Anders Andersson/National Geographic Traveler Photo Contest

    National Geographic Traveler Photo Contest Entries

    Slide 2

    A bird's view of tulip fields near Voorhout in the Netherlands, photographed with a drone in April 2015.

    Aashit Desai/National Geographic Traveler Photo Contest

    National Geographic Traveler Photo Contest Entries

    Slide 3

    Angalamman Festival is celebrated every year in a small town called Kaveripattinam in Tamil Nadu. Devotees, numbering in tens of thousands, converge in this town the day after Maha Shivratri to worship the deity Angalamman, meaning 'The Guardian God'. During the festival some of the worshippers paint their faces that personifies Goddess Kali. Other indulge in the ritual of piercing iron rods throughout their cheeks.

    Allan Gichigi/National Geographic Traveler Photo Contest

    National Geographic Traveler Photo Contest Entries

    Slide 4

    Kit Mikai is a natural rock formation about 40m high found in Western Kenya. She goes up the rocks regularly to meditate. Kit Mikai, Kenya

    Chris Ludlow/National Geographic Traveler Photo Contest

    National Geographic Traveler Photo Contest Entries

    Slide 5

    On a weekend trip to buffalo from Toronto we made a pit stop at Niagara Falls on the Canadian side. I took this shot with my nexus 5 smartphone. I was randomly shooting the falls themselves from different viewpoints when I happened to get a pretty lucky and interesting shot of this lone seagull on patrol over the falls. I didn't even realize I had captured it in the shot until I went back through the photos a few days later

    Jassen T./National Geographic Traveler Photo Contest

    National Geographic Traveler Photo Contest Entries

    Slide 6

    Incredibly beautiful and extremely remote. Koehn Lake, Mojave Desert, California. Aerial Image.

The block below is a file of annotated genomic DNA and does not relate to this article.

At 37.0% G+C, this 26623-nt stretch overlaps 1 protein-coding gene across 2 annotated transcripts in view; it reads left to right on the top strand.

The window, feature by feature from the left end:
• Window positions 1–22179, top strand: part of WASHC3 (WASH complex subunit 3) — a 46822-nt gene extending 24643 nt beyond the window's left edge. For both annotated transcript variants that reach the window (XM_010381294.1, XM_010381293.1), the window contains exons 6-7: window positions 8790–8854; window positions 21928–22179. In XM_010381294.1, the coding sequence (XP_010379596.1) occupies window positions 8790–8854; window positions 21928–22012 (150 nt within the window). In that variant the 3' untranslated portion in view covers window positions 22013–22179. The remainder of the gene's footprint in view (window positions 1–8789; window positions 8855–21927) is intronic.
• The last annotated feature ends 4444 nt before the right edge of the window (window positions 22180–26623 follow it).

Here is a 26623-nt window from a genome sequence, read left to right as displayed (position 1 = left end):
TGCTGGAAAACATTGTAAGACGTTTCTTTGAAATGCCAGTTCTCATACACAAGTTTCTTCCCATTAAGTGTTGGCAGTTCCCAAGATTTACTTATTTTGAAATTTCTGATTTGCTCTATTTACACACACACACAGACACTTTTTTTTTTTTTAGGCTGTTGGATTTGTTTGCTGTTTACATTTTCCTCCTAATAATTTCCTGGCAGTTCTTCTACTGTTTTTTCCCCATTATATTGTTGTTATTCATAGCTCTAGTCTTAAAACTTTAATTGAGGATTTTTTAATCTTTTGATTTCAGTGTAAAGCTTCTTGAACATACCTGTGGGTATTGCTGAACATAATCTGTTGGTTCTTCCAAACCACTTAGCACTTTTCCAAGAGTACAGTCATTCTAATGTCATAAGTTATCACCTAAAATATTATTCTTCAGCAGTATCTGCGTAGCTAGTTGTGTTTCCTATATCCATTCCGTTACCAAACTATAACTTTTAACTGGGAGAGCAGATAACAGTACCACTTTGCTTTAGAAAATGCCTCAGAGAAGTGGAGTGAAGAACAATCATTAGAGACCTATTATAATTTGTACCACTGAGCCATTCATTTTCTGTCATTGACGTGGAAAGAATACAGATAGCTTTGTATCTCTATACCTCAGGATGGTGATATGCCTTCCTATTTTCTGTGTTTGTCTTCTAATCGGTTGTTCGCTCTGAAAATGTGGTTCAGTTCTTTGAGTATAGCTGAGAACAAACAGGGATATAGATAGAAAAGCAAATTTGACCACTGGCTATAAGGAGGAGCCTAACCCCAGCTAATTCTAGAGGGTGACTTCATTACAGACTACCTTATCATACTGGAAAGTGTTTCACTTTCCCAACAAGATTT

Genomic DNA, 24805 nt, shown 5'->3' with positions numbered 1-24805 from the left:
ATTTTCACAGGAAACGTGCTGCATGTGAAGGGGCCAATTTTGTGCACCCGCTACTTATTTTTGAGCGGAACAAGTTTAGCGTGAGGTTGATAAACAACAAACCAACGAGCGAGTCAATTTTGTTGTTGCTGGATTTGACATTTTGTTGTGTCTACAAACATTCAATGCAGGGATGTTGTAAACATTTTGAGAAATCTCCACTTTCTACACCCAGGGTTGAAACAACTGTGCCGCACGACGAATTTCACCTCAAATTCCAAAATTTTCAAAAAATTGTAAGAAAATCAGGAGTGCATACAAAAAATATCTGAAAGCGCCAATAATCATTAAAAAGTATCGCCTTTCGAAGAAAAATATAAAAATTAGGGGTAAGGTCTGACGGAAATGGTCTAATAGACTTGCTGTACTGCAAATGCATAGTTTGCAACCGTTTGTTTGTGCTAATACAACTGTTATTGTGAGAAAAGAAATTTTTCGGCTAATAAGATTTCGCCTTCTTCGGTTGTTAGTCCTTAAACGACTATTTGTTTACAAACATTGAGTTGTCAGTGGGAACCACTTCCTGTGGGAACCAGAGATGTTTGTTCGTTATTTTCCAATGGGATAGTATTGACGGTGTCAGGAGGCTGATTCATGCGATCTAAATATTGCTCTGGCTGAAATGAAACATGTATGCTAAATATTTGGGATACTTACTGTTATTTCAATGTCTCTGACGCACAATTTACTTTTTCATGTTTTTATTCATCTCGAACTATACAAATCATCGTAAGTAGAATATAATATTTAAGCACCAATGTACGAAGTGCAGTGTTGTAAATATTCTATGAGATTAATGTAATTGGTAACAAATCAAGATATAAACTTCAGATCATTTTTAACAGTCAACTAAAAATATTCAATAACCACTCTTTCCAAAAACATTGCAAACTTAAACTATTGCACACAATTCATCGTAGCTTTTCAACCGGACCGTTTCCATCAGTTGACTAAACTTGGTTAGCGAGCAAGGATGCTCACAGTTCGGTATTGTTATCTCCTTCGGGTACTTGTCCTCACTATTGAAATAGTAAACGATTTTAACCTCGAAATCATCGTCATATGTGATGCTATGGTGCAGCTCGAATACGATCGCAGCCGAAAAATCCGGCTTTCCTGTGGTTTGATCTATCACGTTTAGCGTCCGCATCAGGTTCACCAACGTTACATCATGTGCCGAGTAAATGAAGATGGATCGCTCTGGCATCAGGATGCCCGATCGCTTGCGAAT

Howard Singleton/National Geographic Traveler Photo Contest

    National Geographic Traveler Photo Contest Entries

    Slide 7

    Lucky timing! The oxpecker was originally sitting on hippo's head. I could see the hippo was going into a huge yawn (threat display?) and the oxpecker had to vacate it's perch. When I snapped the pic, the oxpecker appeared on the verge of being inhaled and was perfectly positioned between the massive gaping jaws of the hippo. The oxpecker also appears to be screeching in terror and back-pedaling to avoid being a snack!

    Abrar Mohsin/National Geographic Traveler Photo Contest

    National Geographic Traveler Photo Contest Entries

    Slide 8

    The Yetis of Nepal - The Aghoris as they are called are marked by colorful body paint and clothes

    Madeline Crowley/National Geographic Traveler Photo Contest

    National Geographic Traveler Photo Contest Entries

    Slide 9

    Taken from a zodiac raft on a painfully cold, rainy day

    Ian Bird/National Geographic Traveler Photo Contest

    National Geographic Traveler Photo Contest Entries

    Slide 10

    This wave is situated right near the CBD of Sydney. Some describe it as the most dangerous wave in Australia, due to it breaking on barnacle covered rocks only a few feet deep and only ten metres from the cliff face. If you fall off you could find yourself in a life and death situation. This photo was taken 300 feet directly above the wave from a helicopter, just as the surfer is pulling into the lip of the barrel.

  • Recent Slide Shows

Comments

Loading Comments...